• Join over 1.2 million students every month
  • Accelerate your learning by 29%
  • Unlimited access from just £6.99 per month

General Environmental Pollution and the KyotoProtocol.

Extracts from this document...


General Environmental Pollution and the Kyoto Protocol What is environmental pollution? It can be defined as the act of environmental contamination, usually caused by man-made wastes. The Environment and Opportunity Cost At first thought, these two concepts seem to be fairly unrelated. However, both of these concepts come down to one single principle - Scarcity. As economists, we have seen that society tries to make the best arrangements between various resources in order to gain maximum benefit. Unfortunately, these arrangements which provide maximum benefit to an individual or firm can have detrimental side effects to other individuals and/or firms. Environmental problems would not arise if there was a superabundance of resources. There would be no worries about running out of supplies. Most waste products could be easily and harmlessly dispersed if there were boundless oceans and atmosphere. Many of our environmental problems occur simply because we have tended to treat world resources as if they were limitless. Scarcity forces upon us the necessity of making choices by comparing alternatives. We are all aware that if limited resources are fully employed, an increase in the output of one commodity or service can only be achieved by having less of another - more resources being used to clean-up the environment will mean fewer resources available for consumer goods. ...read more.


If such an increase in costs comes from a more vital product, say oil, it can cause cost-push inflation in the economy. We shall now take a real-life example of the French oil industry and a French oil company called TotalFinaElf. TFE has consistently been leading the list for the worst French polluters, followed by other French oil firms. The French government, a couple of years ago decided to implement more stringent policies in order to reduce pollution and environmental damage. The policies that were implemented have been discussed below. 1. The first policy implemented was a flat rate tax. The tax leads to an increase in the cost of production, a reduction in production and hence a reduction in pollution. The social optimum point of production is at OQ, where the firm pays tax equal to EQ. This is equal to its marginal profit in pollution and hence there is no profit on the last unit. However, the French government soon realised that such a policy was not very effective for a number of reasons. It placed the same amount of tax on producers regardless of their size and regardless how much they individually polluted the atmosphere. It was very difficult to place a monetary value on the extent of the damage and hence the tax rate. ...read more.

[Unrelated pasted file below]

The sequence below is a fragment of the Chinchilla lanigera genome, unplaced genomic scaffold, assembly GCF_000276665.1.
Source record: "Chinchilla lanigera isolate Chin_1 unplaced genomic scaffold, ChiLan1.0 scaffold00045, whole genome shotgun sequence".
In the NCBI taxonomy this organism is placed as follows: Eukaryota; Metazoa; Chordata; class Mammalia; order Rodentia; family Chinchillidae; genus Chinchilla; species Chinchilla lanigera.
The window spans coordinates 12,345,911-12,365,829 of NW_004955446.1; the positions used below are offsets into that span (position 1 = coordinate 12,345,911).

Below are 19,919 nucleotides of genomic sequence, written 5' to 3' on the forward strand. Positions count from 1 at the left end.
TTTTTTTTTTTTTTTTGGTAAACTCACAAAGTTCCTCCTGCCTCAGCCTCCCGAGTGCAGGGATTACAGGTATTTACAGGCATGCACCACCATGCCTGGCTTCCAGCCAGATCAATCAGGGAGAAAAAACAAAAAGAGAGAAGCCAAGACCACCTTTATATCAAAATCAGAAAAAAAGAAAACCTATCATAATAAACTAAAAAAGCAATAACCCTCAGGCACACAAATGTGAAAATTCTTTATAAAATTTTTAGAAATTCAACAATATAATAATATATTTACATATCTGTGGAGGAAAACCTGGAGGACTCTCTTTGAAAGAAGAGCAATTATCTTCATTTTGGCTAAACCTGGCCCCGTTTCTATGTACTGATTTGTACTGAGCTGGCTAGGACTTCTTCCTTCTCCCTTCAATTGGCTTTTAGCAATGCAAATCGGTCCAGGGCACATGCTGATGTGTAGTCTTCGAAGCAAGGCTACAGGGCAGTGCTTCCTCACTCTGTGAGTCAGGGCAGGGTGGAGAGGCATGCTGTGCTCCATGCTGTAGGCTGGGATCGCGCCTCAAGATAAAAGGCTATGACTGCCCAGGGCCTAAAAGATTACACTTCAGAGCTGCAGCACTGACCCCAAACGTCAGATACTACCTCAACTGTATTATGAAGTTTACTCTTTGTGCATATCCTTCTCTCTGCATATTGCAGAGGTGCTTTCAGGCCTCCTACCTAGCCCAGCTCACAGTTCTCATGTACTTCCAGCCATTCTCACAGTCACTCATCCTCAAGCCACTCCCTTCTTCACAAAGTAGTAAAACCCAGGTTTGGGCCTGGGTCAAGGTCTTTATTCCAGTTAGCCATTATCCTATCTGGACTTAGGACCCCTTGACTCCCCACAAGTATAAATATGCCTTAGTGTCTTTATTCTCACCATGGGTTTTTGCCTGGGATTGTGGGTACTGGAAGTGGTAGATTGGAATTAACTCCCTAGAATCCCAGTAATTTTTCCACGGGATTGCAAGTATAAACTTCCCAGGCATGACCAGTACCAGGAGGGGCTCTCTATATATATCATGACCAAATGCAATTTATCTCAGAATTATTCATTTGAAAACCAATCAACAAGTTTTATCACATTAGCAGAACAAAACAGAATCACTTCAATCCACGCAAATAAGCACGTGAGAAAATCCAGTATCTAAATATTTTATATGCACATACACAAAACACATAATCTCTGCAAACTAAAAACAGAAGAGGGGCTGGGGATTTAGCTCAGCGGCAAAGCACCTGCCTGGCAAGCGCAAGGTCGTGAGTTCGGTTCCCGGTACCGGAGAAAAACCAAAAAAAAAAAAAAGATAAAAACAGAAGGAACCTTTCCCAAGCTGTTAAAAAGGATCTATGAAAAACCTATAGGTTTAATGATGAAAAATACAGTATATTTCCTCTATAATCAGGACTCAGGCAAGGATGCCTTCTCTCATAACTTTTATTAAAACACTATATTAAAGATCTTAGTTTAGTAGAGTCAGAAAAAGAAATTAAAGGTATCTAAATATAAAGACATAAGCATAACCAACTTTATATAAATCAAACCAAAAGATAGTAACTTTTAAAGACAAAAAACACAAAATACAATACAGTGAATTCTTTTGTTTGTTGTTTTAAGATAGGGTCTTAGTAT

The Kyoto Protocol uses a system of pollution permits which can be traded on an international market. The USA is opposed to this treaty, because it claims that it will have a devastating effect on its economy. It claims that it will lead to serious job losses, inflation and a fall in GDP. How - We have seen that pollution occurs because of overproduction and over consumption. Reducing production will lead to more factors of production becoming unemployed, and also a fall in GDP. This has brought various criticisms, especially from the UK. All nations claim that the USA, by a large margin, is the world's largest polluter and hence should sign the treaty for the well-being of future generations. "The US contains 4% of the world's population but produces about 25% of all carbon dioxide emissions. By comparison, Britain emits 3% - about the same as India which has 15 times as many people" Source: BBC President Bush "Under the Protocol, the U.S. is supposed to cut its greenhouse gas emissions by seven percent. With four percent of the world's population, the country accounts for about 25 percent of the Earth's greenhouse gas emissions" European Environment Commissioner Margot Wallstr´┐Żm says 'But this ignorant, short sighted and selfish politician, long since firmly jammed into the pockets of the oil lobby, clearly couldn't care less. The talks in Bonn in July must now concentrate on world action independent of the U.S.' " ...read more.